The Conjuring


Reviewed by: David Graham

The Conjuring
"If it sometimes feels like Wan's falling back on the tricks of the trade, he's also often able to spin something unexpected out of the familiar."

James Wan's latest sees the Saw originator move even further away from his torture porn roots and deeper into traditional ghost story territory, but the recycling of already derivative ideas from his previous films Dead Silence and Insidious eventually leads to diminishing returns. Luckily for the foolhardy viewer, his increasing confidence with this kind of material and a solid human dimension keep The Conjuring from feeling too stale, while the expertly evoked period setting and old-school style prove even more appealing than in Ti West's similarly retro-tinged spook-fests House Of The Devil and The Innkeepers. How much further Wan can peddle this schtick may be tested with his imminent (and arguably unnecessary) Insidious sequel, but for now he's bound to have another hit on his hands.

Stop me if you've heard this one before... Carolyn and Roger Perron are overjoyed with their new country home, a sprawling farmhouse that their five daughters instantly fall in love with. Soon, however, their idyllic home is beset by inexplicable occurrences, leading to Carolyn enlisting the aid of paranormal investigators Ed and Lorraine Warren. A cursory sweep of the property has Lorraine's clairvoyant abilities detecting an oppressive presence, which will follow this family wherever they go. The Warrens take it upon themselves to rid the Perrons of their affliction, bringing in a disbelieving cop and an eager undergrad to help. It's not long though before the demon's attention is drawn to their own family, suddenly making their mission a more personal affair.

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Wan walks a fine line during the first half between classical scares that never fail to raise the roof in the right hands, and outright plagiarism that's only made tolerable by the period atmosphere and beautiful burnished cinematography. Several shots craftily reference everything from Poltergeist to The Evil Dead, but there are enough surprising camera moves and widescreen-enhanced creep-outs to keep the viewer on their toes. If it sometimes feels like Wan's falling back on the tricks of the trade, he's also often able to spin something unexpected out of the familiar, although the most crowd-pleasing moments are less rule-breaking than the frights he pulled off in Insidious.

Like that sleeper hit, The Conjuring is let down by a messy second half that just becomes dumb, and it's lacking the intriguing realm of the surreal that Wan previously evoked. The threat is both too vague and too cliched, while the continued reliance on non-CGI effects is admirable but but not quite as effective here. By the time the family are being flung about like rag-dolls and bombarded by kamikaze pigeons, it becomes hard to care, which means it's also hard to be scared. Too many other recent genre flicks - from The Pact to Dark Skies - have worked these angles, and arguably more effectively.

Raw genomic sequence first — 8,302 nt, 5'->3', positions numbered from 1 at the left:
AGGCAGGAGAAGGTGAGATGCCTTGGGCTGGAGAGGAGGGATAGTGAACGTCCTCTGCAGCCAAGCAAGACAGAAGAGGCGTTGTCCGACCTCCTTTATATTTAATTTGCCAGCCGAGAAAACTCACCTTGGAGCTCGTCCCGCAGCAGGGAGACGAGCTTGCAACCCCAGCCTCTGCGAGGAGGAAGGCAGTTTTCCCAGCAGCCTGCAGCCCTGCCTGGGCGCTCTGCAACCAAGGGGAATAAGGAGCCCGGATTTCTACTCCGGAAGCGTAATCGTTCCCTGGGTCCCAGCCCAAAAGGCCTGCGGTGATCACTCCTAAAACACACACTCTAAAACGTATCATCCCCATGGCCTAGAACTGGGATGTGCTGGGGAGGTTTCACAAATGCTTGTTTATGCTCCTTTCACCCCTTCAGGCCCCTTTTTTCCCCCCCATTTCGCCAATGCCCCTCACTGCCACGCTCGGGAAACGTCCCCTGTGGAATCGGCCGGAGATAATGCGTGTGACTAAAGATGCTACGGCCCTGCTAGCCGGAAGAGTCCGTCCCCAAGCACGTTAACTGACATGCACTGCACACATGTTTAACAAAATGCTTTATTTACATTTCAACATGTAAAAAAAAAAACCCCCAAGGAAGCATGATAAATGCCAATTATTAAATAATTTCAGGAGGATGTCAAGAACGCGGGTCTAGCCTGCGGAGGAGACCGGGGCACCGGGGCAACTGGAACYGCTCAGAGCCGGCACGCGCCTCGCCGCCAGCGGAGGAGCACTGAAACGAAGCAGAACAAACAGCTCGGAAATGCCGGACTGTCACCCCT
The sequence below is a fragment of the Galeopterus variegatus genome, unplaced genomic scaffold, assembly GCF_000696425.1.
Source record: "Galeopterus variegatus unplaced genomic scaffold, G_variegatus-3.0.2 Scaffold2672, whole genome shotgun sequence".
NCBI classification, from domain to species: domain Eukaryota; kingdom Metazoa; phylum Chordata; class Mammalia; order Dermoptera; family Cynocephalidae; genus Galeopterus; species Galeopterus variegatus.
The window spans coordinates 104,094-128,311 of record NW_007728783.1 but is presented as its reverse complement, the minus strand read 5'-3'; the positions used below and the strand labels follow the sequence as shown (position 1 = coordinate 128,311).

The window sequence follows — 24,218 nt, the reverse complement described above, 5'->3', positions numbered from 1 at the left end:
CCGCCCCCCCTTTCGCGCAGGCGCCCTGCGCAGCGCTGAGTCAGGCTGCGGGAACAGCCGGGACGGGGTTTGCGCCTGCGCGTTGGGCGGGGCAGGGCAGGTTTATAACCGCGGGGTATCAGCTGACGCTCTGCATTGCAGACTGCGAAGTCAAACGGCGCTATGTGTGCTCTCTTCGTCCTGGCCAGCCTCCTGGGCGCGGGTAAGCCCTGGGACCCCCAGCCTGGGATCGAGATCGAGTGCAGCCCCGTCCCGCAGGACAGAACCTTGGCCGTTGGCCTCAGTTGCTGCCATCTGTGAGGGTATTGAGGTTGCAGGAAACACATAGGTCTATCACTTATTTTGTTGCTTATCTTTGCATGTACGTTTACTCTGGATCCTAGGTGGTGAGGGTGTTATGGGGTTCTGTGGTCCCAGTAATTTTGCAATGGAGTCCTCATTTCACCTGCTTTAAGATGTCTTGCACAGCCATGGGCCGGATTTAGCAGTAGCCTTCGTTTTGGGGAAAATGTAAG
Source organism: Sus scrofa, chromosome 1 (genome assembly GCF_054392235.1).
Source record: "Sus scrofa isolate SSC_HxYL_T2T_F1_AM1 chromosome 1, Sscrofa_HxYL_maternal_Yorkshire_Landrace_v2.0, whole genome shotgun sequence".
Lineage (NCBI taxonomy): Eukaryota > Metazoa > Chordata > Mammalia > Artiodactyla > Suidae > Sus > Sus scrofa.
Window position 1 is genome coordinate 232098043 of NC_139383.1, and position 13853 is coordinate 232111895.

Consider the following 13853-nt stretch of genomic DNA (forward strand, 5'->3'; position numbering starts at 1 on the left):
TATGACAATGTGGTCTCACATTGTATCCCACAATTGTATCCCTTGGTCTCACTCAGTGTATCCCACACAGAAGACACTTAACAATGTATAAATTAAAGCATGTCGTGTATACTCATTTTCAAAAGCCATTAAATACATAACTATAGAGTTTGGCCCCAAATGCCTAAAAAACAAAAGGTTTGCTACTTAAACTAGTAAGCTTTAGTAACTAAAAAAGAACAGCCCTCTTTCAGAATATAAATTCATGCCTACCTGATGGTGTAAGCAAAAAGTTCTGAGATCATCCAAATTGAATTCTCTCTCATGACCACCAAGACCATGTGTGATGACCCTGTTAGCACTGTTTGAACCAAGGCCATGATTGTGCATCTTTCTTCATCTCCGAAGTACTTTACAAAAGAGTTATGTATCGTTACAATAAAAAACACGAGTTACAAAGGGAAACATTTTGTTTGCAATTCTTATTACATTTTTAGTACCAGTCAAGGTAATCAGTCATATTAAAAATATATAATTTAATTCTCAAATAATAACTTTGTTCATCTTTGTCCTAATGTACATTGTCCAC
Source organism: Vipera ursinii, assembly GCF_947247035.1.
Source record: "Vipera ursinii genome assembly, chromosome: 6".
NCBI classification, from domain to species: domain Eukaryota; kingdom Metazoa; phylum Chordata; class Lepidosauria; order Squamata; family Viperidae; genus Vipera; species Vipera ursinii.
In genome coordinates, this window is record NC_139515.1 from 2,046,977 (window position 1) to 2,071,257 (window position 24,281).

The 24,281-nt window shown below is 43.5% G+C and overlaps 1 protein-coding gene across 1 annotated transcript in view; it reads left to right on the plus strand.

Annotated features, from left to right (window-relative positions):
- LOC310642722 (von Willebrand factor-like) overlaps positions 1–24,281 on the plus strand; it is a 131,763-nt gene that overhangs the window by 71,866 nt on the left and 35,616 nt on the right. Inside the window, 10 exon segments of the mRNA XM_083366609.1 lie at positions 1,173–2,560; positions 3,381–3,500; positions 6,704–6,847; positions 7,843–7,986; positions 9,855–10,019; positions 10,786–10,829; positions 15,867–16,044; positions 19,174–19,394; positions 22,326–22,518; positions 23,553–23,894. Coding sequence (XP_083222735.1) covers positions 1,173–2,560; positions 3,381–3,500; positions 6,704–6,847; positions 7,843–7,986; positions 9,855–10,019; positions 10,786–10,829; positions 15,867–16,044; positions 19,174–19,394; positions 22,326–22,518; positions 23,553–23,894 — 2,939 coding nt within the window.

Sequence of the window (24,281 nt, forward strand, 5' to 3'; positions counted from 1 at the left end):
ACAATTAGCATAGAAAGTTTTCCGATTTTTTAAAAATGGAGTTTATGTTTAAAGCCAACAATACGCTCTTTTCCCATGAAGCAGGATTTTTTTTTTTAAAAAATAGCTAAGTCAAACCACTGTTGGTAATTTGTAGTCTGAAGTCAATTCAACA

Fortunately the performances are solid across the board, particularly from the child actors, who really sell the fear despite becoming somewhat interchangeable in the second half. There's a nice sense of balance between the two central couples, although a little more dramatic tension wouldn't have gone amiss - there's no sense of dysfunction beyond the present fantastic events, nothing to relate to other than their palpable affection for their loved ones. This is a refreshing change from the usual tactic of domestic drama intermingling with and abetting the demonic interference, but it also makes each family feel like a one-note unit. The reliably earnest Patrick Wilson, Vera Farmiga and Ron Livingstone are all a little bland, while Lily Taylor gets more to do than the others and certainly attacks her role with gusto, but some of the latter half theatrics grow unintentionally laughable.

It's nowhere near as ambiguous or imaginative as Insidious - the title is a misleading distraction for something so obvious - and it's pretty clear why the script has taken 20 years to get pushed through: it's hopelessly unoriginal, and simultaneously right on the money for the post-Paranormal Activity fad-fans. It's perhaps also indicative of studio string-pulling and double standards that Daniel Radcliffe vehicle The Woman In Black was granted a 12A cert - it's pretty much on a par with this in terms of intensity, although Wan's more refined sensibility definitely leads to more effective suspense sequences, and his fans would have been put off had this been anything less than a 15.

The veracity of such a hokey 'true story' is dubious given the assembly line of TV shows and pictures the Warrens can be linked to, from The Amityville Horror right through to underwhelming 2009 effort The Haunting In Connecticut. To his credit though, Wan wrings some real emotional investment from his characters, backing up his claim that it was the chance to portray real people that drew him to the project. It's this solid dramatic backdrop that elevates The Conjuring out of its ghoulish ghetto, making it something more than a fairground ghost train. It could arguably do with being 15 minutes and a few boos shorter, but it's a crowd-pleasingly old-fashioned thrill ride, sure to please horror fans and mainstream punters alike, though it certainly won't be remembered as a classic.

Reviewed on: 03 Aug 2013
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The Conjuring packshot
A family find that their new rural home is already occupied - by something supernatural.
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Director: James Wan

Writer: Chad Hayes, Carey Hayes

Starring: Patrick Wilson, Vera Farmiga

Year: 2013

Runtime: 111 minutes

BBFC: 15 - Age Restricted

Country: US

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